Biomass Power & Thermal
By Erin Voegele November 04, 2011
Attracting investment is a key component of getting any biomass-related project off the ground. During the 2011 Southeast Biomass Conference & Trade Show in Atlanta this week, Kate Bechen, an attorney with Michael Best & Friedrich LLP’s Energy & Sustainability Industry Group, outlined what investors and creditors look for when considering investment in biomass projects.
According to Bechen, investors are looking for five main components when reviewing investment opportunities in biomass. They want to see a strong, polished business plan, she said. They also want accurate and credible revenue projections. A reliable source of feedstock is also imperative, as is an effective technology and good project site.
Monday, November 7, 2011
Posted by Cindy Zimmerman – November 3rd, 2011
The association which represents European ethanol producers is requesting that the European Commission take action “against unfair imports of fuel ethanol from the United States.”
ePure claims that U.S. ethanol policy has encouraged production to the point that it can be sold at much lower prices on the world market. “Massive and sudden imports of US ethanol, combined with unfairly low prices over the last few years, have seriously damaged the economic situation of European producers” said ePure Secretary-General Rob Vierhout. “The unfair competition of US imports is simply depriving the EU industry from the benefit of this positive evolution on its own domestic market.”
According to the Renewable Fuels Association, ePure is specifically alleging that international ethanol traders were exporting E90 (90 percent ethanol blends) to Europe to take advantage of the European Union’s (EU) lower tariff on such blends as well as the $0.45 per gallon tax credit (VEETC) for ethanol blending in the U.S.
Friday, November 4, 2011
Biomass Power & Thermal
By Anna Austin November 02, 2011
Centerview, Mo.-based Show Me Energy Cooperative has received a $125,000 grant from the Missouri Agricultural and Small Business Authority to help pay for a biomass energy plant feasibility study.
The study is already underway and results are expected to be available in January, according to Steve Flick, Show Me Energy board president. The plant would be built at the site of the co-op, Flick said, and would convert native grasses into liquid fuel and the remaining residue into power. The grasses would come from Show Me Energy’s 38-county Biomass Crop Assistance Program project area in Missouri and Kansas.
Flick couldn’t go into extensive detail about potential plans for the plant, such as what technologies were being evaluated, but he said the co-op has done its homework on evaluating potential for the facility and has a very good understanding of what the project would require in order to be successful. “I think we’re going to hit a home run with this one,” he said.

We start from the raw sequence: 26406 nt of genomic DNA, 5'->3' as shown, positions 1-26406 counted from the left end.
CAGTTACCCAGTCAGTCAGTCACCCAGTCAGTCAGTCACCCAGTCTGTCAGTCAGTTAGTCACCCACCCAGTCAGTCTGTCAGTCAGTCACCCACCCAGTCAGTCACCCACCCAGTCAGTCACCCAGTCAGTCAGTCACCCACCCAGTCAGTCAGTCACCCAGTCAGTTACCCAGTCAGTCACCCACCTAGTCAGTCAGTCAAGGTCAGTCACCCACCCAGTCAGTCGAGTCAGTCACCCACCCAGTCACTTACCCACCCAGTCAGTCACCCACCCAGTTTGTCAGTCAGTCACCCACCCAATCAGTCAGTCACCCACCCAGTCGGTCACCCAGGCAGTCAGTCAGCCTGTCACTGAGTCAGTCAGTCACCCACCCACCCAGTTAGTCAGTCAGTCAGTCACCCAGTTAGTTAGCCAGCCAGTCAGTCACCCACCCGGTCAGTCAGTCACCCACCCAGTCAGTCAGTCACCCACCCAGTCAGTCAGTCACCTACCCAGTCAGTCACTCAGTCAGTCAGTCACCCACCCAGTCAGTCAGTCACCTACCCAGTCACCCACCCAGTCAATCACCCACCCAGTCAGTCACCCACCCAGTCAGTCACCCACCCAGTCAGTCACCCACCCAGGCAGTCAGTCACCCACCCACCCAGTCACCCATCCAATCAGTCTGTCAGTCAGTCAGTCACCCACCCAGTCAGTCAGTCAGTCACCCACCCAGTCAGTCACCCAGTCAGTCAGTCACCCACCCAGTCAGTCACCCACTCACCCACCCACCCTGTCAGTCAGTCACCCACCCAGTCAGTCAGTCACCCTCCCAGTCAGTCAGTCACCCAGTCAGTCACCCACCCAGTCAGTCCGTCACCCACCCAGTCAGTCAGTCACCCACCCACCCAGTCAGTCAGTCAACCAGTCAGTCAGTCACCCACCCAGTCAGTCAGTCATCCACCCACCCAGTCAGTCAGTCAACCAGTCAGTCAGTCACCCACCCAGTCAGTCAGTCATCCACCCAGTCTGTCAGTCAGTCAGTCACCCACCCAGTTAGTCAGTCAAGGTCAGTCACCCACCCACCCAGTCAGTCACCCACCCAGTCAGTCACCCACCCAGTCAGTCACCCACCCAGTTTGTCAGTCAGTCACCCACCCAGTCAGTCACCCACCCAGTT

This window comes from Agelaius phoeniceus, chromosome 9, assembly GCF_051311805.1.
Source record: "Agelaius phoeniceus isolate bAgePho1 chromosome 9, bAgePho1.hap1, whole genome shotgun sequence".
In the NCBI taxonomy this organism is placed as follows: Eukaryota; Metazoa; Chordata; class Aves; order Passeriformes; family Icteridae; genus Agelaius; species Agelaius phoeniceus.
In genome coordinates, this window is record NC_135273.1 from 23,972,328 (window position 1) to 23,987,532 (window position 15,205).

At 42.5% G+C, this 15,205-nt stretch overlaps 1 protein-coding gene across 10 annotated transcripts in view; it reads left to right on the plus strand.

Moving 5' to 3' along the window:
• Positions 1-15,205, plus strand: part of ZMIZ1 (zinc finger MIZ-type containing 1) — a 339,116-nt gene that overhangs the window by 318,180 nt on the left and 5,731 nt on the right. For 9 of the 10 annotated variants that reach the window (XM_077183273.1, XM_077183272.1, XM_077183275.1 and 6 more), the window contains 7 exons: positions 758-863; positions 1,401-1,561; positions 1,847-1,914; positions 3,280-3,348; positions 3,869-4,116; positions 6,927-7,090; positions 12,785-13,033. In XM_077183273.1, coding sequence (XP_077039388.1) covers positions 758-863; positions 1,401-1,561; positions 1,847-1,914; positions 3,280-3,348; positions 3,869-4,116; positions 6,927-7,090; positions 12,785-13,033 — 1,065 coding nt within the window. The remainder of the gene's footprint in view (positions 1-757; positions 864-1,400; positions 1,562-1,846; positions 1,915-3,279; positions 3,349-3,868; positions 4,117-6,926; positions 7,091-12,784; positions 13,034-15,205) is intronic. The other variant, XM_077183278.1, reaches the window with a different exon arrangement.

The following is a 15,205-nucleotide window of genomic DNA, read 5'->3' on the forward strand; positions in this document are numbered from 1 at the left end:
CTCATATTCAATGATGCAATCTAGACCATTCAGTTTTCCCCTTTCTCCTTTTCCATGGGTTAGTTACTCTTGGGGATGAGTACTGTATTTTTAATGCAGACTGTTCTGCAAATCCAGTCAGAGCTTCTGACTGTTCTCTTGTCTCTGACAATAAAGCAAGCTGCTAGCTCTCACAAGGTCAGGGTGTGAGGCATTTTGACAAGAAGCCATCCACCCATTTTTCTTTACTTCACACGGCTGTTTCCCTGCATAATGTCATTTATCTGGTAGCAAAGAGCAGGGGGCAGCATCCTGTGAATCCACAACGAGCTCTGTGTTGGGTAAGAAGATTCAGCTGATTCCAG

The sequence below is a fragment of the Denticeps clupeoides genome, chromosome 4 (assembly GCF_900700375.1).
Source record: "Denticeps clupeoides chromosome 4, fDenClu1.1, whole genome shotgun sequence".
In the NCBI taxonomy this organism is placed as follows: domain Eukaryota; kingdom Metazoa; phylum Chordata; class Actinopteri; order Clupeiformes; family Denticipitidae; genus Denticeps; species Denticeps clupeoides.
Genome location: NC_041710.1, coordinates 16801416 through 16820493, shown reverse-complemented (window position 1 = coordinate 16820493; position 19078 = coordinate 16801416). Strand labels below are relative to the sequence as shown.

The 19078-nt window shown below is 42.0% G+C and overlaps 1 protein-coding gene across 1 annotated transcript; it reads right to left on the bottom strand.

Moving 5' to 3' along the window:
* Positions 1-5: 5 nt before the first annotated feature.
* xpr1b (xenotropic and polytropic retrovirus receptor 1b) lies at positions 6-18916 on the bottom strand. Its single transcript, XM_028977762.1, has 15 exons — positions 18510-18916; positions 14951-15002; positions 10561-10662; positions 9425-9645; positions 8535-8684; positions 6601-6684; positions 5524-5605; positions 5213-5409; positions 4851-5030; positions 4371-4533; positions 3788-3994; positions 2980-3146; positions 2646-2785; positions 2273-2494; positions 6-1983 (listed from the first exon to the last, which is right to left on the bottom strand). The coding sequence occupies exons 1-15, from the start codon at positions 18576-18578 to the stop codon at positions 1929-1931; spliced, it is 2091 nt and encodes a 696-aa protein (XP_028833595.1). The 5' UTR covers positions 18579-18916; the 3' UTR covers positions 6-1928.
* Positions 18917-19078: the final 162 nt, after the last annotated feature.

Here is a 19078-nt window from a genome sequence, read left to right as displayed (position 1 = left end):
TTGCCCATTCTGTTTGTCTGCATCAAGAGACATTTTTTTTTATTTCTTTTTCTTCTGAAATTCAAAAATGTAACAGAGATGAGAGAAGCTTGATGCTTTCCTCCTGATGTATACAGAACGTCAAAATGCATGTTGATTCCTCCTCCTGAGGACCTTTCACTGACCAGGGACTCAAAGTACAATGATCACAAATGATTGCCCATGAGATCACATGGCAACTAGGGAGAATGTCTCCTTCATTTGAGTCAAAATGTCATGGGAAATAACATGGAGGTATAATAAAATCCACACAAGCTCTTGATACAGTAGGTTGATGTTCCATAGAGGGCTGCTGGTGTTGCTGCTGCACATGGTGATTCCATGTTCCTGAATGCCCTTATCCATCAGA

Rita Tatum, South Bend Science Examiner
November 2, 2011
Hoosier corn feeds millions worldwide and offers significant potential as an automotive biofuel, produced in South Bend’s New Energy Corp. corn ethanol plant. Relying on genome modeling, corn crops may be genetically fine-tuned to produce both improved food corn and stronger nonfood fibers for advanced biofuel production rapidly.
Lawrence Berkeley National Laboratory announced today that the first genome-scale model for predicting functions of genes and gene networks has been developed by an international team of researchers from the U.S. Department of Energy’s Joint BioEnergy Institute (JBEI), a multi-institutional partnership led by the Berkeley Lab. Called RiceNet, the model may speed development of improved strains of corn and rice to act as advanced biofuels. Scientists are hopeful the new model also will help boost crop production and improve the quality of two important food staples.
Southeast Farm Press
By Patricia McDaniels, University of Tennessee
Nov. 3, 2011 6:
•UT biomass field day demonstrates industry's expertise
•Good return on investment
• The event was designed to provide state-of-the-art, research-based information to participants regarding biomass production and related systems.
October’s Biomass: From Grow to Go Field Day, sponsored by the University of Tennessee Institute of Agriculture and the U.S. Department of Energy along with several co-sponsors, demonstrated the industry’s growing expertise in biomass production, processing, and conversion research to farmers, industry representatives and students alike.